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Learning about Outgroups: Comparing Deep versus Broad Connections

Work & Education India

Photo Credit: Gareth Nellis

Policy Context

Ethno-religious divisions have been shown to cause conflict and impede development in low-income countries. Intergroup contact has been proposed as an important tool. First-generation studies of the contact hypothesis demonstrate the promise of collaborative intergroup contact for reducing bigotry and bias. Yet, recent landmark studies find limited or no generalized effects of contact. That is, improvements in prejudicial attitudes and behaviors remain confined to the experimental context and do not extend to the outgroup as a whole.

Professor Gareth Nellis and team hypothesize a reason why. Research on the contact hypothesis largely uses randomized controlled trials with fixed groups, where individuals interact repeatedly with the same set of outgroup members during an intervention (e.g., Lowe 2021, Ghosh 2021). But when people have contact with only a limited number of outgroup members, they may consider those individuals to be exceptional, and not prototypical, of the outgroup (Paluck and Clark 2020). Consequently, what we call Deep contact – long interactions with only a few outgroup members – may lead to less generalization than Broad contact – shorter
interactions with many outgroup members.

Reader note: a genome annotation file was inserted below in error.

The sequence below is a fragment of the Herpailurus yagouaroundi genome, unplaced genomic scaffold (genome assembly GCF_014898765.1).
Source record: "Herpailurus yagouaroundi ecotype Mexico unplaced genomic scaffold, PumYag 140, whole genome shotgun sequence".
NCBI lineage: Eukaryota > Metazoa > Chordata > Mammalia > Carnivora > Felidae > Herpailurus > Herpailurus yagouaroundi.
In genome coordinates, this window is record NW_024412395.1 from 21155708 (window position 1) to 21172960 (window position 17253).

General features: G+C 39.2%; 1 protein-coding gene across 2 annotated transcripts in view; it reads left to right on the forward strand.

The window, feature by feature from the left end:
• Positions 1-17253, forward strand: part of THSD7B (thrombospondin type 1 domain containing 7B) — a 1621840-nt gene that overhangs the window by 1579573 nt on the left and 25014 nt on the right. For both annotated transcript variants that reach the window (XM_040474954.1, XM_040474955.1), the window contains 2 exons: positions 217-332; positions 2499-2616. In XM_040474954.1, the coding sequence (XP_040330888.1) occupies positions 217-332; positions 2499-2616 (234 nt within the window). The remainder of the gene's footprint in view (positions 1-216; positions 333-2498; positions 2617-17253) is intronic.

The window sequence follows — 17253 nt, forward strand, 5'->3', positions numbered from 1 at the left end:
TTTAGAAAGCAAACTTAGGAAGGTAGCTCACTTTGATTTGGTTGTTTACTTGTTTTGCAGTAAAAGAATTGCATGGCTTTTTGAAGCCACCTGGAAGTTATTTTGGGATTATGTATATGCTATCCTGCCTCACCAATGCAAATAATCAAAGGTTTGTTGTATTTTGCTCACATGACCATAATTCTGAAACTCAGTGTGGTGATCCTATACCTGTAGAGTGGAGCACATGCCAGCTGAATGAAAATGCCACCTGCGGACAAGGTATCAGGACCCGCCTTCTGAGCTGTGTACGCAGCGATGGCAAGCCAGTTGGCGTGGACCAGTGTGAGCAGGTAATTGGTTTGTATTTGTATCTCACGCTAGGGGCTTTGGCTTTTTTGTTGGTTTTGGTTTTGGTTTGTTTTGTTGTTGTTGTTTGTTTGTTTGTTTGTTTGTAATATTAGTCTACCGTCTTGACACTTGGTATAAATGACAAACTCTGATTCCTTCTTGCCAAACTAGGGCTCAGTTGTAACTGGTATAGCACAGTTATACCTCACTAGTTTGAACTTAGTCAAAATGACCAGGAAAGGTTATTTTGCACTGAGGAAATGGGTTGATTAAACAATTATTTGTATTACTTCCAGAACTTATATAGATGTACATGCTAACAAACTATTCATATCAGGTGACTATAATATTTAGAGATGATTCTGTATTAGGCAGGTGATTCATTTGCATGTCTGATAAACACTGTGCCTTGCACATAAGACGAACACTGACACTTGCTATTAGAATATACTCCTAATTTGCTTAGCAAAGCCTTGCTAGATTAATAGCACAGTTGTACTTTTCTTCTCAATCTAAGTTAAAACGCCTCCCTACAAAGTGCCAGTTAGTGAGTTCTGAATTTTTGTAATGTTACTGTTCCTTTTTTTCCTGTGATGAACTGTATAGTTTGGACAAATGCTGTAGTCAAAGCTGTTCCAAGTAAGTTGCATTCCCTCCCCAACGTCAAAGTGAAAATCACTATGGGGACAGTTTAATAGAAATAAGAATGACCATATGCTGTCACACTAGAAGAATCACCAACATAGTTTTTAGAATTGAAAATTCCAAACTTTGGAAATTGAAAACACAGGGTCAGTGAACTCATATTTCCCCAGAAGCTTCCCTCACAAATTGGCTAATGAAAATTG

Study Design

CEGA funding will be used to complete an innovative, ambitious RCT that is already in the field. Nellis and team have set up a factory from scratch in Barasat, West Bengal. At this factory, the researchers are recruiting 1,000 unemployed or underemployed Hindu and Muslim adults to make bags in pairs (a collaborative production task that requires minimal training).

Individuals complete baseline surveys and then are randomly assigned to one of 4 groups for a 6-day joint production task. The 4 groups are: 1) control (no 6-day joint production task) 2) a group with rotating outgroup partners (a new partner every day), 3) a group with the same outgroup partner for all 6 days, or 4) the same ingroup partner for all 6 days (Hindus only).

The experiment is underway and CEGA funding will be used to bring 200 additional individuals into the study.



Results and Policy Lessons


  • Gareth Nellis (UCSD); co-authors: Arkadev Ghosh (Duke)
  • Matt Lowe (UBC)
  • Anujit Chakraborty (UCD)

2024 — 2025

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